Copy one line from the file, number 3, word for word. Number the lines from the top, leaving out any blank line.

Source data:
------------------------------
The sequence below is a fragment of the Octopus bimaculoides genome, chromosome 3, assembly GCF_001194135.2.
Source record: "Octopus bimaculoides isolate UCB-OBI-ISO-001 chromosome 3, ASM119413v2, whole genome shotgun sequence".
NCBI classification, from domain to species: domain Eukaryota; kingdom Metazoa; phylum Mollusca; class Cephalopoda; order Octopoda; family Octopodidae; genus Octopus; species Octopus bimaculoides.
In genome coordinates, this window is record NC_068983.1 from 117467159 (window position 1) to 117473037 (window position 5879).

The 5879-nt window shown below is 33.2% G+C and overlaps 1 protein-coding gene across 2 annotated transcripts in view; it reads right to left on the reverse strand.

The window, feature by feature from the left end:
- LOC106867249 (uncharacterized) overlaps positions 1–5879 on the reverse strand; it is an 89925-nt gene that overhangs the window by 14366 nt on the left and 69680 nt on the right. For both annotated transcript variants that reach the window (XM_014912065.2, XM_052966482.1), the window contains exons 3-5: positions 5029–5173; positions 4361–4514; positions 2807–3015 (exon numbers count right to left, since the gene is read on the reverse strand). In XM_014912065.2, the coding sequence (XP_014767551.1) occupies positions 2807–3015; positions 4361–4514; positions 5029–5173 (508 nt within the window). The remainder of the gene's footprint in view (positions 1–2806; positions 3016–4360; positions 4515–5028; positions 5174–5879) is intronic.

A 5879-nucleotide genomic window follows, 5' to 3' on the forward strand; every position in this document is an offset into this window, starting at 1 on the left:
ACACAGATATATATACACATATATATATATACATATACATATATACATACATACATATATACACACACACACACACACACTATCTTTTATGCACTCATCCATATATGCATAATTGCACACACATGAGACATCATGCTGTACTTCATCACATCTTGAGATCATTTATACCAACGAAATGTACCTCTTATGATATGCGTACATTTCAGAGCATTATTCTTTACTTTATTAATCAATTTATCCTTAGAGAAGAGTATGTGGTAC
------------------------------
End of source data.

NCBI classification, from domain to species: domain Eukaryota; kingdom Metazoa; phylum Mollusca; class Cephalopoda; order Octopoda; family Octopodidae; genus Octopus; species Octopus bimaculoides.